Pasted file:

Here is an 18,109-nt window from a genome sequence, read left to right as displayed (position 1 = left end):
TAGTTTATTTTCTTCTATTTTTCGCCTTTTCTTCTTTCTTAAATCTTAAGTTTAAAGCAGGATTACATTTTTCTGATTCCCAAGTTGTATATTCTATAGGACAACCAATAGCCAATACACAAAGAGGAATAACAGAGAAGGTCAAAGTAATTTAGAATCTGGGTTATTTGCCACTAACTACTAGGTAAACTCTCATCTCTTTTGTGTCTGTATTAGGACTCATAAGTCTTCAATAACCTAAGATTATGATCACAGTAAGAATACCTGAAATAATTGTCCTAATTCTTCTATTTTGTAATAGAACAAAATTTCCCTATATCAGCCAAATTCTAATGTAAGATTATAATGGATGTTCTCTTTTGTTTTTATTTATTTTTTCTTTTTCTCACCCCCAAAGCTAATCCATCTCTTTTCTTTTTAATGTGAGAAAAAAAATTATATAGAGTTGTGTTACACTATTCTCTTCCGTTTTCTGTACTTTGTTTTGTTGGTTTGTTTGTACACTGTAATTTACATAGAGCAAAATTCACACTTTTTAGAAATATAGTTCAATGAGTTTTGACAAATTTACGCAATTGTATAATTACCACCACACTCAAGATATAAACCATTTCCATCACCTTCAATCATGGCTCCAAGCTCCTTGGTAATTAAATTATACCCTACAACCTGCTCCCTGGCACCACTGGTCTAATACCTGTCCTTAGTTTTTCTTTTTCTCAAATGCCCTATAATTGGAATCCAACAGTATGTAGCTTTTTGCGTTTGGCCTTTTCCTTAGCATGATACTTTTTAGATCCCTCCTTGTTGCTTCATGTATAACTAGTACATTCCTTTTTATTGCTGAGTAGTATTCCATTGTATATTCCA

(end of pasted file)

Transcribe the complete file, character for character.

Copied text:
Here is an 18,109-nt window from a genome sequence, read left to right as displayed (position 1 = left end):
TAGTTTATTTTCTTCTATTTTTCGCCTTTTCTTCTTTCTTAAATCTTAAGTTTAAAGCAGGATTACATTTTTCTGATTCCCAAGTTGTATATTCTATAGGACAACCAATAGCCAATACACAAAGAGGAATAACAGAGAAGGTCAAAGTAATTTAGAATCTGGGTTATTTGCCACTAACTACTAGGTAAACTCTCATCTCTTTTGTGTCTGTATTAGGACTCATAAGTCTTCAATAACCTAAGATTATGATCACAGTAAGAATACCTGAAATAATTGTCCTAATTCTTCTATTTTGTAATAGAACAAAATTTCCCTATATCAGCCAAATTCTAATGTAAGATTATAATGGATGTTCTCTTTTGTTTTTATTTATTTTTTCTTTTTCTCACCCCCAAAGCTAATCCATCTCTTTTCTTTTTAATGTGAGAAAAAAAATTATATAGAGTTGTGTTACACTATTCTCTTCCGTTTTCTGTACTTTGTTTTGTTGGTTTGTTTGTACACTGTAATTTACATAGAGCAAAATTCACACTTTTTAGAAATATAGTTCAATGAGTTTTGACAAATTTACGCAATTGTATAATTACCACCACACTCAAGATATAAACCATTTCCATCACCTTCAATCATGGCTCCAAGCTCCTTGGTAATTAAATTATACCCTACAACCTGCTCCCTGGCACCACTGGTCTAATACCTGTCCTTAGTTTTTCTTTTTCTCAAATGCCCTATAATTGGAATCCAACAGTATGTAGCTTTTTGCGTTTGGCCTTTTCCTTAGCATGATACTTTTTAGATCCCTCCTTGTTGCTTCATGTATAACTAGTACATTCCTTTTTATTGCTGAGTAGTATTCCATTGTATATTCCA